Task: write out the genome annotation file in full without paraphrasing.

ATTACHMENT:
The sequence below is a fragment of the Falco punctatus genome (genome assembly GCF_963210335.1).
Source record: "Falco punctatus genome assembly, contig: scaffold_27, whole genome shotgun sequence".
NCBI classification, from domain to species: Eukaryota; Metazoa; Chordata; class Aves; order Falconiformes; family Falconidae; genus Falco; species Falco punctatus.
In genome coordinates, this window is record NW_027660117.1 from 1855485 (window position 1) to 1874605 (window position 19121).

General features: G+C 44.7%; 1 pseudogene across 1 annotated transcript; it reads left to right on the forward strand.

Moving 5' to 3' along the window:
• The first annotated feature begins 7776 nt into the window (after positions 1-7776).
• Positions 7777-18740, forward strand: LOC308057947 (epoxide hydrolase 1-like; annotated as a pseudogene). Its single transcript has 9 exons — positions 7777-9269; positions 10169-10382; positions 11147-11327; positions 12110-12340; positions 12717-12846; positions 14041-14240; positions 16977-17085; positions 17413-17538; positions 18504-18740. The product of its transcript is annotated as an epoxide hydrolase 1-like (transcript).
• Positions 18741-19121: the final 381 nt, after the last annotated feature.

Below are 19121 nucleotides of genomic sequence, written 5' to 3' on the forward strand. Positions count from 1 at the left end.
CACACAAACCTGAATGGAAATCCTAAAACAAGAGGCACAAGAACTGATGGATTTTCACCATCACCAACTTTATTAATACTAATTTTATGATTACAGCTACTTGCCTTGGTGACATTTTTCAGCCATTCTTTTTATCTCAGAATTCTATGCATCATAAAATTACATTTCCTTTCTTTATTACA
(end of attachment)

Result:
The sequence below is a fragment of the Falco punctatus genome (genome assembly GCF_963210335.1).
Source record: "Falco punctatus genome assembly, contig: scaffold_27, whole genome shotgun sequence".
NCBI classification, from domain to species: Eukaryota; Metazoa; Chordata; class Aves; order Falconiformes; family Falconidae; genus Falco; species Falco punctatus.
In genome coordinates, this window is record NW_027660117.1 from 1855485 (window position 1) to 1874605 (window position 19121).

General features: G+C 44.7%; 1 pseudogene across 1 annotated transcript; it reads left to right on the forward strand.

Moving 5' to 3' along the window:
• The first annotated feature begins 7776 nt into the window (after positions 1-7776).
• Positions 7777-18740, forward strand: LOC308057947 (epoxide hydrolase 1-like; annotated as a pseudogene). Its single transcript has 9 exons — positions 7777-9269; positions 10169-10382; positions 11147-11327; positions 12110-12340; positions 12717-12846; positions 14041-14240; positions 16977-17085; positions 17413-17538; positions 18504-18740. The product of its transcript is annotated as an epoxide hydrolase 1-like (transcript).
• Positions 18741-19121: the final 381 nt, after the last annotated feature.

Below are 19121 nucleotides of genomic sequence, written 5' to 3' on the forward strand. Positions count from 1 at the left end.
CACACAAACCTGAATGGAAATCCTAAAACAAGAGGCACAAGAACTGATGGATTTTCACCATCACCAACTTTATTAATACTAATTTTATGATTACAGCTACTTGCCTTGGTGACATTTTTCAGCCATTCTTTTTATCTCAGAATTCTATGCATCATAAAATTACATTTCCTTTCTTTATTACA